Like much of the nation, I first experienced the wonder of Mark “The Bird” Fidrych on a Monday night in June of 1976. Prior to that game, I had seen only snippets of Fidrych’s antics on local sportscasts and read tidbits about him in the New York newspapers. Beyond that, I didn’t know much about the rookie right-hander. There was no ESPN or MLB Network around to provide continuous highlights or in-depth analysis about what this strange-looking character was doing during his whirlwind tour of American League cities.
On June 28, ABC chose to broadcast the Tigers-Yankees matchup as its featured game on “Monday Night Baseball.” With the old Tiger Stadium providing the backdrop, Fidrych put on a show like few fans had ever seen. He “manicured” the mound by combing over the dirt with his hands, fixing cleat marks along the way. When one of his infielders made a great defensive play behind him, Fidrych applauded loudly, congratulating his teammate. After recording the third out of each inning, Fidrych didn’t walk off the mound, but ran as if he were in the midst of a 40-yard dash, usually engaging in a full sprint before coming to a sudden halt at the Tigers’ dugout. There was also an element of superstition in his running. On the way back to the dugout, he jumped over the chalk baselines so as to avoid stepping on the lines. The way this big, gangly right-hander acted, it was little wonder that they called him The Bird.
And, oh by the way, Fidrych talked to the baseball. He felt that by conversing with the ball he could better control the pitch and make it move in the way that he wanted. Fidrych felt every baseball possessed a kind of karma. Once a batter reached safely with a hit, Fidrych asked the umpire to throw out the ball and give him another. He felt the old ball still had hits in it and needed to mix with other baseballs so that it would “right itself.”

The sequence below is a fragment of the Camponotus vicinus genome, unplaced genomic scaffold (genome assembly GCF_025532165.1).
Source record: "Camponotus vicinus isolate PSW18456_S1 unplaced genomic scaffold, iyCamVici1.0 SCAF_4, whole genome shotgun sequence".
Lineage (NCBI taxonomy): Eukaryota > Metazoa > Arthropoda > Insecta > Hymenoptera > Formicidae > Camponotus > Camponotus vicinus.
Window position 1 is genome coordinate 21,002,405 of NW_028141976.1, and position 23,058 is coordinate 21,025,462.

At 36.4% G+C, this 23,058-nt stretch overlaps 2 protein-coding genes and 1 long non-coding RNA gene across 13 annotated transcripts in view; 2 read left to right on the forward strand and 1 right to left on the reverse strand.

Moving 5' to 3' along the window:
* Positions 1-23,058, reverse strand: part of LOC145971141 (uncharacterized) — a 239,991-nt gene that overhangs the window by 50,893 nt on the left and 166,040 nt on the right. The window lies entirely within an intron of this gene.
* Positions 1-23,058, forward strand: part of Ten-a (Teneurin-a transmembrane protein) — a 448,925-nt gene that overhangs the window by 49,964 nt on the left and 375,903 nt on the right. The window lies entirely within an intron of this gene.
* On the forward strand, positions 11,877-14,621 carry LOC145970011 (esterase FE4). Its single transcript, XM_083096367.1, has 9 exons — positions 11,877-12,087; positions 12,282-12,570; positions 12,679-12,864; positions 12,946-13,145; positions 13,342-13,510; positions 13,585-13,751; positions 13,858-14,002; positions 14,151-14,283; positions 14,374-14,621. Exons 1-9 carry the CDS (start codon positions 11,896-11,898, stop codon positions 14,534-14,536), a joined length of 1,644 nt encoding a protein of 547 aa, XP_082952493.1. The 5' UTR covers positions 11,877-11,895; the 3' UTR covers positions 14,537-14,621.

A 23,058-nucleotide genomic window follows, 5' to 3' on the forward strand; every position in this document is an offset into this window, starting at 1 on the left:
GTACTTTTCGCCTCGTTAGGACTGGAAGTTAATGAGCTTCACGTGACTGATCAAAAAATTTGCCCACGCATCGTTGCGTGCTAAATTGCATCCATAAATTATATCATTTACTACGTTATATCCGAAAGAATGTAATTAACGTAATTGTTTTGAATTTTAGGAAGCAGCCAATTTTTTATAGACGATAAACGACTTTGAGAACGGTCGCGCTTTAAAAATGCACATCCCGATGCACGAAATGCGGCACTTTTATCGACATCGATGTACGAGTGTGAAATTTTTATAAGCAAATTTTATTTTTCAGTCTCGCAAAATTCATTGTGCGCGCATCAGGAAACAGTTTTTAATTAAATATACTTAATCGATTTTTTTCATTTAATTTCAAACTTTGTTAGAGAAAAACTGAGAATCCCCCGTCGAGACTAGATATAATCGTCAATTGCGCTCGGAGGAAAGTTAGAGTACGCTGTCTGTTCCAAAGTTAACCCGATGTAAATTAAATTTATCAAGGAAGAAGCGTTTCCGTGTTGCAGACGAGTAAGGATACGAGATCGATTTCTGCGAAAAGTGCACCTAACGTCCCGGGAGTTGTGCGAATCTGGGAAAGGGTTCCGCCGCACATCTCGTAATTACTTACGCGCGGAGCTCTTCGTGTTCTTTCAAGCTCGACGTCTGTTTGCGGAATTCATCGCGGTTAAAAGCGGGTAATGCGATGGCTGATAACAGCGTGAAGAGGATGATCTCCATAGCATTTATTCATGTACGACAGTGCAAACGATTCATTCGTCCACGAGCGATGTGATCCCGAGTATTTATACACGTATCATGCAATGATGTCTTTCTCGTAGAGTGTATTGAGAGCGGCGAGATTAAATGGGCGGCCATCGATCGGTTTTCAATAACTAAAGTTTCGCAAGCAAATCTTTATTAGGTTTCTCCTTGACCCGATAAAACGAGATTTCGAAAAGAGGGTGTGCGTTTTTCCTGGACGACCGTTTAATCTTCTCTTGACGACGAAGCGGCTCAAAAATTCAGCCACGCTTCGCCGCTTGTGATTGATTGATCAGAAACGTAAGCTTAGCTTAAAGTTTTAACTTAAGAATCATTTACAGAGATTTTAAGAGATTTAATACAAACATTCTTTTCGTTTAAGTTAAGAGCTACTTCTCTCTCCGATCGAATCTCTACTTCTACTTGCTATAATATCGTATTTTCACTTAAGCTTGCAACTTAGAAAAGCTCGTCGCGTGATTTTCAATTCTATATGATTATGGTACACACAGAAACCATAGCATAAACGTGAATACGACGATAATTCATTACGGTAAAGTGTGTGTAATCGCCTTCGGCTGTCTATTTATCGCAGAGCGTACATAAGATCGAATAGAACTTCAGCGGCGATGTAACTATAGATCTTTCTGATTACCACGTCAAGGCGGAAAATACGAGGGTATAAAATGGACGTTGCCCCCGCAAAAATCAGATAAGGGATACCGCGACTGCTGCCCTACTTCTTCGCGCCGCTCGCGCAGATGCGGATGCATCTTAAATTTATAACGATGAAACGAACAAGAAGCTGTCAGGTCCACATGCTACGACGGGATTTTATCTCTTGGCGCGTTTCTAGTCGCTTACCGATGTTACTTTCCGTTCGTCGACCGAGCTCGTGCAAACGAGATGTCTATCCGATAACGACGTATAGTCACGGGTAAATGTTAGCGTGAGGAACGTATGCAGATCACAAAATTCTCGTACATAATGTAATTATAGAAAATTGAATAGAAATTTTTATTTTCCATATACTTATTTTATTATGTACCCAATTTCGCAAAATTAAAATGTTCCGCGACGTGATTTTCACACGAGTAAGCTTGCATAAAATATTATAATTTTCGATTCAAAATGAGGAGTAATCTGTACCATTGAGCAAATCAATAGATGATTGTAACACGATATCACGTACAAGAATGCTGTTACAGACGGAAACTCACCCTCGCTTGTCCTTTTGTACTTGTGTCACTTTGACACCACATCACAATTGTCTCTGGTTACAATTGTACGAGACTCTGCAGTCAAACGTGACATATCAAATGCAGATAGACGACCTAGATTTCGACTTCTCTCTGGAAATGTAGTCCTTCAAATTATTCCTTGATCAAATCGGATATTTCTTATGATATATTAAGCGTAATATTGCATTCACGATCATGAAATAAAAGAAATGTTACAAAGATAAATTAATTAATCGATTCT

Prior to Fidrych’s arrival on the major league scene in 1976, pitchers usually showed little emotion on the mound. They restrained themselves from exhibiting much body language, instead approaching the job of pitching in a businesslike manner. Clearly, Fidrych had a different way of doing things. And the country loved every minute of it.
As a Yankee fan, I didn’t like the fact that Fidrych beat my team, 5-1, that night in Detroit. Granted, the Yankees didn’t field a vintage lineup that night. Thurman Munson and Lou Piniella sat out the game, Jim Mason played shortstop, and Reggie Jackson had not yet arrived. But as a baseball fan, I could appreciate Fidrych as a developing sensation. Fidrych had talent, too. He threw a 93-mile-per-hour fastball with great sinking action. Intentionally or not, he pitched to the strength of his defense. In 1976, the Tigers had a decent defensive infield, but their outfield defense was somewhere between adventurous and atrocious, with Alex Johnson in left, Ron LeFlore in center, and Rusty Staub in right field. In retrospect, some critics of Fidrych (like Bill James) have pointed to his inability to collect strikeouts, but I can’t remember a single person mentioning that in 1976. No one cared. All Fidrych did was collect outs—and fans—while entertaining the hell out of the entire nation.